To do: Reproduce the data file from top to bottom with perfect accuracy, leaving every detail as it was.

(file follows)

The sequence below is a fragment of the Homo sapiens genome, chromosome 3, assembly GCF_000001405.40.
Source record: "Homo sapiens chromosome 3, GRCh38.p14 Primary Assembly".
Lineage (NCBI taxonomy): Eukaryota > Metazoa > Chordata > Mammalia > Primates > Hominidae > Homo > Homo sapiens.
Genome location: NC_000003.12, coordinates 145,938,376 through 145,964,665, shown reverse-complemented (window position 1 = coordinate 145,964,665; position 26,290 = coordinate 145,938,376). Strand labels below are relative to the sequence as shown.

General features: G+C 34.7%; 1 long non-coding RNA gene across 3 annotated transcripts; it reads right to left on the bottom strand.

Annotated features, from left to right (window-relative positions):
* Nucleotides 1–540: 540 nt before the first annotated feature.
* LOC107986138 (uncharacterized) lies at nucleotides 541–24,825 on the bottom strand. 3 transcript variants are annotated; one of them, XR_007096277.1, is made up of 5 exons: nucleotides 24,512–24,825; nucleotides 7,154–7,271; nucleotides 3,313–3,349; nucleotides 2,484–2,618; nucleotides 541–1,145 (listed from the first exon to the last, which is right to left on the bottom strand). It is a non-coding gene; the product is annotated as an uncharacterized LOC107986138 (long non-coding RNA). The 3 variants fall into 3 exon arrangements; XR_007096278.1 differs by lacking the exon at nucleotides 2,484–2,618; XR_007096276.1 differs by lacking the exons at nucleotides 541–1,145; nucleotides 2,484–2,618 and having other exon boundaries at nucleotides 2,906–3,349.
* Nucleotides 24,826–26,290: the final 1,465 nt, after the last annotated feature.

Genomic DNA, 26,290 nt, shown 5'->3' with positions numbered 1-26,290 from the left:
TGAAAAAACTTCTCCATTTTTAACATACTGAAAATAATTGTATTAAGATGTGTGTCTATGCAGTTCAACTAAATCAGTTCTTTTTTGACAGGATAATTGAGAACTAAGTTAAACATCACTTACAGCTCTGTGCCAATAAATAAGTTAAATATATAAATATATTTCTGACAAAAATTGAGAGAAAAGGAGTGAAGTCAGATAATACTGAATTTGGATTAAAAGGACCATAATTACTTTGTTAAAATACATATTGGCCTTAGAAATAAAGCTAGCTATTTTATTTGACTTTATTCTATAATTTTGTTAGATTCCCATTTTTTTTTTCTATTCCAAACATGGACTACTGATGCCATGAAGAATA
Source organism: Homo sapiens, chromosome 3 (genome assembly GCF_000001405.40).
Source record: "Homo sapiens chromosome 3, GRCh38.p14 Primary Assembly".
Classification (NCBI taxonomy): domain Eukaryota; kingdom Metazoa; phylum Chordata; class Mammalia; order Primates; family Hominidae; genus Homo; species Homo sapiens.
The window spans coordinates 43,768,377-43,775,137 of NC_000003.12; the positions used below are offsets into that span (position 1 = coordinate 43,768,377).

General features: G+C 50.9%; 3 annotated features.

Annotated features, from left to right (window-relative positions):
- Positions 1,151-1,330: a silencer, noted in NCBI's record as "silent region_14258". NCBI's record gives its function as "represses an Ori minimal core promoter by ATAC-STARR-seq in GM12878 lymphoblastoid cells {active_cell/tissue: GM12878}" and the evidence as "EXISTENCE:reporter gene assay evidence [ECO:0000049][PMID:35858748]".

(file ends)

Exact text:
The sequence below is a fragment of the Homo sapiens genome, chromosome 3, assembly GCF_000001405.40.
Source record: "Homo sapiens chromosome 3, GRCh38.p14 Primary Assembly".
Lineage (NCBI taxonomy): Eukaryota > Metazoa > Chordata > Mammalia > Primates > Hominidae > Homo > Homo sapiens.
Genome location: NC_000003.12, coordinates 145,938,376 through 145,964,665, shown reverse-complemented (window position 1 = coordinate 145,964,665; position 26,290 = coordinate 145,938,376). Strand labels below are relative to the sequence as shown.

General features: G+C 34.7%; 1 long non-coding RNA gene across 3 annotated transcripts; it reads right to left on the bottom strand.

Annotated features, from left to right (window-relative positions):
* Nucleotides 1–540: 540 nt before the first annotated feature.
* LOC107986138 (uncharacterized) lies at nucleotides 541–24,825 on the bottom strand. 3 transcript variants are annotated; one of them, XR_007096277.1, is made up of 5 exons: nucleotides 24,512–24,825; nucleotides 7,154–7,271; nucleotides 3,313–3,349; nucleotides 2,484–2,618; nucleotides 541–1,145 (listed from the first exon to the last, which is right to left on the bottom strand). It is a non-coding gene; the product is annotated as an uncharacterized LOC107986138 (long non-coding RNA). The 3 variants fall into 3 exon arrangements; XR_007096278.1 differs by lacking the exon at nucleotides 2,484–2,618; XR_007096276.1 differs by lacking the exons at nucleotides 541–1,145; nucleotides 2,484–2,618 and having other exon boundaries at nucleotides 2,906–3,349.
* Nucleotides 24,826–26,290: the final 1,465 nt, after the last annotated feature.

Genomic DNA, 26,290 nt, shown 5'->3' with positions numbered 1-26,290 from the left:
TGAAAAAACTTCTCCATTTTTAACATACTGAAAATAATTGTATTAAGATGTGTGTCTATGCAGTTCAACTAAATCAGTTCTTTTTTGACAGGATAATTGAGAACTAAGTTAAACATCACTTACAGCTCTGTGCCAATAAATAAGTTAAATATATAAATATATTTCTGACAAAAATTGAGAGAAAAGGAGTGAAGTCAGATAATACTGAATTTGGATTAAAAGGACCATAATTACTTTGTTAAAATACATATTGGCCTTAGAAATAAAGCTAGCTATTTTATTTGACTTTATTCTATAATTTTGTTAGATTCCCATTTTTTTTTTCTATTCCAAACATGGACTACTGATGCCATGAAGAATA
Source organism: Homo sapiens, chromosome 3 (genome assembly GCF_000001405.40).
Source record: "Homo sapiens chromosome 3, GRCh38.p14 Primary Assembly".
Classification (NCBI taxonomy): domain Eukaryota; kingdom Metazoa; phylum Chordata; class Mammalia; order Primates; family Hominidae; genus Homo; species Homo sapiens.
The window spans coordinates 43,768,377-43,775,137 of NC_000003.12; the positions used below are offsets into that span (position 1 = coordinate 43,768,377).

General features: G+C 50.9%; 3 annotated features.

Annotated features, from left to right (window-relative positions):
- Positions 1,151-1,330: a silencer, noted in NCBI's record as "silent region_14258". NCBI's record gives its function as "represses an Ori minimal core promoter by ATAC-STARR-seq in GM12878 lymphoblastoid cells {active_cell/tissue: GM12878}" and the evidence as "EXISTENCE:reporter gene assay evidence [ECO:0000049][PMID:35858748]".